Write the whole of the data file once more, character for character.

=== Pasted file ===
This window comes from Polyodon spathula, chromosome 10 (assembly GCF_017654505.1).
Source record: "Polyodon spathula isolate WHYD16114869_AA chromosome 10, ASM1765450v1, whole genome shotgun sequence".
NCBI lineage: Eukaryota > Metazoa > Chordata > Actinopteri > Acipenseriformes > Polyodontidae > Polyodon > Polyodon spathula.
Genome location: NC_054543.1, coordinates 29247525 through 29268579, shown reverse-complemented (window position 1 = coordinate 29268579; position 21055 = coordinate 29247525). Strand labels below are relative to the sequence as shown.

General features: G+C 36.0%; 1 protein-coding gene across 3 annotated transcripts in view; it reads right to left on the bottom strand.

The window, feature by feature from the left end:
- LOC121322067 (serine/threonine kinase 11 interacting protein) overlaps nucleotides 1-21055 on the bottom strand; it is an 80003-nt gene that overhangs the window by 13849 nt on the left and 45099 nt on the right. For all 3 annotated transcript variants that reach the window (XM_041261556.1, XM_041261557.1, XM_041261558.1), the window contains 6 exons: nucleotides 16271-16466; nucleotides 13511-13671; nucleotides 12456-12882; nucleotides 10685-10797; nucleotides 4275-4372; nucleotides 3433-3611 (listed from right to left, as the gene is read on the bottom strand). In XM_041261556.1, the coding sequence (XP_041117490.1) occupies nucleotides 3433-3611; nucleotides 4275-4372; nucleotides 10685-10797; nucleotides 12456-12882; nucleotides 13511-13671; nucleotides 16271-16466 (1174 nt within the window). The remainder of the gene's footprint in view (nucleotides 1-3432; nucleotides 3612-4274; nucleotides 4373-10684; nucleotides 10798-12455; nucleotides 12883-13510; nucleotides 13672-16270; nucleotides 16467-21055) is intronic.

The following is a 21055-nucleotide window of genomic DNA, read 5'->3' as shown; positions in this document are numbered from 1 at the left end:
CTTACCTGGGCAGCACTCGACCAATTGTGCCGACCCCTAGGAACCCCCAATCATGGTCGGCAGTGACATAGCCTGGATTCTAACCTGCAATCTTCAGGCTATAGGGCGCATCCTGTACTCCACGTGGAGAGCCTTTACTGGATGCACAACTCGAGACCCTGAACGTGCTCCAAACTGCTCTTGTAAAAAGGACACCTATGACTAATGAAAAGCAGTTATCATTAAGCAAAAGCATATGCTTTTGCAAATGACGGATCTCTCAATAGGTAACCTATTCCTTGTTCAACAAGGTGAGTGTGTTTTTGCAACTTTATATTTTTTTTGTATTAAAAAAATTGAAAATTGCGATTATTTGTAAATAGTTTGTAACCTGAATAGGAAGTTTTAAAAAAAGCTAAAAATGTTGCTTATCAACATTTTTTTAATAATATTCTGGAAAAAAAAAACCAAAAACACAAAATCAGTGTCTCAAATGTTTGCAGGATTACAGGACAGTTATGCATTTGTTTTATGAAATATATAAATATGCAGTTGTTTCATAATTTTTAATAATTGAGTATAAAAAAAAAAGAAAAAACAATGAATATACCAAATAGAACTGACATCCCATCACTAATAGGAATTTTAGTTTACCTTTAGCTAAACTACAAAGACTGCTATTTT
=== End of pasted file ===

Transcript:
This window comes from Polyodon spathula, chromosome 10 (assembly GCF_017654505.1).
Source record: "Polyodon spathula isolate WHYD16114869_AA chromosome 10, ASM1765450v1, whole genome shotgun sequence".
NCBI lineage: Eukaryota > Metazoa > Chordata > Actinopteri > Acipenseriformes > Polyodontidae > Polyodon > Polyodon spathula.
Genome location: NC_054543.1, coordinates 29247525 through 29268579, shown reverse-complemented (window position 1 = coordinate 29268579; position 21055 = coordinate 29247525). Strand labels below are relative to the sequence as shown.

General features: G+C 36.0%; 1 protein-coding gene across 3 annotated transcripts in view; it reads right to left on the bottom strand.

The window, feature by feature from the left end:
- LOC121322067 (serine/threonine kinase 11 interacting protein) overlaps nucleotides 1-21055 on the bottom strand; it is an 80003-nt gene that overhangs the window by 13849 nt on the left and 45099 nt on the right. For all 3 annotated transcript variants that reach the window (XM_041261556.1, XM_041261557.1, XM_041261558.1), the window contains 6 exons: nucleotides 16271-16466; nucleotides 13511-13671; nucleotides 12456-12882; nucleotides 10685-10797; nucleotides 4275-4372; nucleotides 3433-3611 (listed from right to left, as the gene is read on the bottom strand). In XM_041261556.1, the coding sequence (XP_041117490.1) occupies nucleotides 3433-3611; nucleotides 4275-4372; nucleotides 10685-10797; nucleotides 12456-12882; nucleotides 13511-13671; nucleotides 16271-16466 (1174 nt within the window). The remainder of the gene's footprint in view (nucleotides 1-3432; nucleotides 3612-4274; nucleotides 4373-10684; nucleotides 10798-12455; nucleotides 12883-13510; nucleotides 13672-16270; nucleotides 16467-21055) is intronic.

The following is a 21055-nucleotide window of genomic DNA, read 5'->3' as shown; positions in this document are numbered from 1 at the left end:
CTTACCTGGGCAGCACTCGACCAATTGTGCCGACCCCTAGGAACCCCCAATCATGGTCGGCAGTGACATAGCCTGGATTCTAACCTGCAATCTTCAGGCTATAGGGCGCATCCTGTACTCCACGTGGAGAGCCTTTACTGGATGCACAACTCGAGACCCTGAACGTGCTCCAAACTGCTCTTGTAAAAAGGACACCTATGACTAATGAAAAGCAGTTATCATTAAGCAAAAGCATATGCTTTTGCAAATGACGGATCTCTCAATAGGTAACCTATTCCTTGTTCAACAAGGTGAGTGTGTTTTTGCAACTTTATATTTTTTTTGTATTAAAAAAATTGAAAATTGCGATTATTTGTAAATAGTTTGTAACCTGAATAGGAAGTTTTAAAAAAAGCTAAAAATGTTGCTTATCAACATTTTTTTAATAATATTCTGGAAAAAAAAAACCAAAAACACAAAATCAGTGTCTCAAATGTTTGCAGGATTACAGGACAGTTATGCATTTGTTTTATGAAATATATAAATATGCAGTTGTTTCATAATTTTTAATAATTGAGTATAAAAAAAAAAGAAAAAACAATGAATATACCAAATAGAACTGACATCCCATCACTAATAGGAATTTTAGTTTACCTTTAGCTAAACTACAAAGACTGCTATTTT